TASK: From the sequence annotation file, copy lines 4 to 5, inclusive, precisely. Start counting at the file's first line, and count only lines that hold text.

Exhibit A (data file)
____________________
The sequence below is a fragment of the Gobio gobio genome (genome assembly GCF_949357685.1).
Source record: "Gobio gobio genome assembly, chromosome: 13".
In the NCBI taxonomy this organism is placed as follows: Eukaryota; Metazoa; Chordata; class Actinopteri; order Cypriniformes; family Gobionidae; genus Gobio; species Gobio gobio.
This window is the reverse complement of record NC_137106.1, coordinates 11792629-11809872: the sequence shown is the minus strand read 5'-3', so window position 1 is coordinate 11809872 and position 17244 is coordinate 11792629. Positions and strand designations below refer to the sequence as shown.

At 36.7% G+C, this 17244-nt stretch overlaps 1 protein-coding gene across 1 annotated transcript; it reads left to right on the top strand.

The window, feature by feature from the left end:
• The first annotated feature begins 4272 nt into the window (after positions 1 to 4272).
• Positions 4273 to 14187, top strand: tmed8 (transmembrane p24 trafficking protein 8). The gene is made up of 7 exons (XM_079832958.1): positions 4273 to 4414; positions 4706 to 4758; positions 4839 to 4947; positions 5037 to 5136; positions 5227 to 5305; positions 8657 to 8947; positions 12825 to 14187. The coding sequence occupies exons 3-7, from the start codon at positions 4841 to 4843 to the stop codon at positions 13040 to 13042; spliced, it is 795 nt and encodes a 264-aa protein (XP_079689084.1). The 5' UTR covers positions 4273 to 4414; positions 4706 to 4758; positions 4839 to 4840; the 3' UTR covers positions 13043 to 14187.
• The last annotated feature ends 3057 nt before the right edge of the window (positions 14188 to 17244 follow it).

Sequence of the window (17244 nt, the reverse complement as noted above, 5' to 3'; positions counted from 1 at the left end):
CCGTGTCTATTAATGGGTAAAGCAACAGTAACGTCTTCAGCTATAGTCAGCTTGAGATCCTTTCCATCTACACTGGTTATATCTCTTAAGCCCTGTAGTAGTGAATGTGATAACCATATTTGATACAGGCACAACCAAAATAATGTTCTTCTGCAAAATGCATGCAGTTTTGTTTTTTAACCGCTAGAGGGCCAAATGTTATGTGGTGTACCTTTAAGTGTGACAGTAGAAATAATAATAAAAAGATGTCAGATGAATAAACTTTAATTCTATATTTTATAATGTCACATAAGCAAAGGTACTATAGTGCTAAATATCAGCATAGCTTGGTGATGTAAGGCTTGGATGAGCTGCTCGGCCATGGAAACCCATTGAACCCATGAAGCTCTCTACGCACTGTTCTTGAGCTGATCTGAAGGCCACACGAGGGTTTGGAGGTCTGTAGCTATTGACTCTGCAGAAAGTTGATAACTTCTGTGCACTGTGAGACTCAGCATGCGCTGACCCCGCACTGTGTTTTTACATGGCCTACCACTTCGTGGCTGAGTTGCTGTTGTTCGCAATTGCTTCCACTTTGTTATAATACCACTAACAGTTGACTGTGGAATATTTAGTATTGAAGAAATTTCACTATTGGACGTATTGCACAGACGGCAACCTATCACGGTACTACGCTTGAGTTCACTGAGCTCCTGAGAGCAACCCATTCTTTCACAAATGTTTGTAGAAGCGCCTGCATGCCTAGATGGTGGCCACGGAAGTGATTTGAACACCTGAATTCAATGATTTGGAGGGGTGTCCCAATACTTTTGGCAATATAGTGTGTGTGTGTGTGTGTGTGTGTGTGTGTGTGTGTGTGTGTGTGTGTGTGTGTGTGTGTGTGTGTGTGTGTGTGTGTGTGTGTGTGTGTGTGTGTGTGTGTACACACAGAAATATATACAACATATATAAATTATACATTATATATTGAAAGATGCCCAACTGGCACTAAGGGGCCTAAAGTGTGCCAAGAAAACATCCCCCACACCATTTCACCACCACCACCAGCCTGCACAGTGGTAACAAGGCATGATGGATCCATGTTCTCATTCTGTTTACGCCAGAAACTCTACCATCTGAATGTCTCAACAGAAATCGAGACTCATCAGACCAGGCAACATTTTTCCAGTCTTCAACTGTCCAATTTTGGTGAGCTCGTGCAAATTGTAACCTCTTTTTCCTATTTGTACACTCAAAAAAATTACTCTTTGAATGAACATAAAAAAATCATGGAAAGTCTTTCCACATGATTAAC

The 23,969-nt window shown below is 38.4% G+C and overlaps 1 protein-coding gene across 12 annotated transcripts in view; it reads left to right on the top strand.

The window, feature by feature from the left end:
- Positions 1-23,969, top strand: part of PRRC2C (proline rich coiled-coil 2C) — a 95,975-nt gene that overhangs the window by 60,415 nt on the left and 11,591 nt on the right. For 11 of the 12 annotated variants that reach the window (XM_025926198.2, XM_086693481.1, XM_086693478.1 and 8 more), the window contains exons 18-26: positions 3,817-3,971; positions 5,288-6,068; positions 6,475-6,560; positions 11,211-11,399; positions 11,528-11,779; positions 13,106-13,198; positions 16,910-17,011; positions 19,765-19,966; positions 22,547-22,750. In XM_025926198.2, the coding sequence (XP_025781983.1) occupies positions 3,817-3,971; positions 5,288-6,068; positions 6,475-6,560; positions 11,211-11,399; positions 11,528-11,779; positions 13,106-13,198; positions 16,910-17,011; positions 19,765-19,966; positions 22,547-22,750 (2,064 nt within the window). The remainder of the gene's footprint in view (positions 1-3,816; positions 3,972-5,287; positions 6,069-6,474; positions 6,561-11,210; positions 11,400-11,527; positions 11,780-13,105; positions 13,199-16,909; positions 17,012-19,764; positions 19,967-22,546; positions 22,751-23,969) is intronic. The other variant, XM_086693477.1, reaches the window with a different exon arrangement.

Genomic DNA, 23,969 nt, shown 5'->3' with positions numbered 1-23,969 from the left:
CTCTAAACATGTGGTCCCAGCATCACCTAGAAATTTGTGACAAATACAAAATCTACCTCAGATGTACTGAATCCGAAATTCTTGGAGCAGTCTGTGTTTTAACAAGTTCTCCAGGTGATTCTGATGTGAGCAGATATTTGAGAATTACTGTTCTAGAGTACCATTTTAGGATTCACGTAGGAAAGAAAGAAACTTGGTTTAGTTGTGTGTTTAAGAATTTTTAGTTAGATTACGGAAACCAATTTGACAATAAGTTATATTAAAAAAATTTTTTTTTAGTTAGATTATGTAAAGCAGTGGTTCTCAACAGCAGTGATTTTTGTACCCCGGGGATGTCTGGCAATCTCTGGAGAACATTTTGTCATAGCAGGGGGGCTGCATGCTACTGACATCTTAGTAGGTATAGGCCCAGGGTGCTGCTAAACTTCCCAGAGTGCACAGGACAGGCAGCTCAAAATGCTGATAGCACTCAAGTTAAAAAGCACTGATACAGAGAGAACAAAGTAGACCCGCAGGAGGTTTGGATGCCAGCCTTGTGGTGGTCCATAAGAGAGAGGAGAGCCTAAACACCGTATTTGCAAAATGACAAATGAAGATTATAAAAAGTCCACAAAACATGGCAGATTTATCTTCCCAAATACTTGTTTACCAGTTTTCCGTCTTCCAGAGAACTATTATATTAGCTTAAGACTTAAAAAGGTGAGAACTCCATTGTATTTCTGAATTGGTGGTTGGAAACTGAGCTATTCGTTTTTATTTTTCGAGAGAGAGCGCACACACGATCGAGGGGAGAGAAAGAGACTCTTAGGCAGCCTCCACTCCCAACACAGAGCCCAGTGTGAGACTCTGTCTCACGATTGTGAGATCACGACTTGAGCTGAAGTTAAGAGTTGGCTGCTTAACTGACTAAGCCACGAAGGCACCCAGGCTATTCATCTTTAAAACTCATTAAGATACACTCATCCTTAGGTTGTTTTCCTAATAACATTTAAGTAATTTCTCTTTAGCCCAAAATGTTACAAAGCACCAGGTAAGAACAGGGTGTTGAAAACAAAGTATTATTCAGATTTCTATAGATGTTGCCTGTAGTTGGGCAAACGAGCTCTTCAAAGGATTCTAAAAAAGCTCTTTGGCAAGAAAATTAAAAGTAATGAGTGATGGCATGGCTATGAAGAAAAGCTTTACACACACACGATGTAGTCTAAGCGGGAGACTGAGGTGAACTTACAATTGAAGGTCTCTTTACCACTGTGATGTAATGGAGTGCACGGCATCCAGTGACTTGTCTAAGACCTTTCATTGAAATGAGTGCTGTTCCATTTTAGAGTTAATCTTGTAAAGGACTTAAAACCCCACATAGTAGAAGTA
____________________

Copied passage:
This window is the reverse complement of record NC_137106.1, coordinates 11792629-11809872: the sequence shown is the minus strand read 5'-3', so window position 1 is coordinate 11809872 and position 17244 is coordinate 11792629. Positions and strand designations below refer to the sequence as shown.

At 36.7% G+C, this 17244-nt stretch overlaps 1 protein-coding gene across 1 annotated transcript; it reads left to right on the top strand.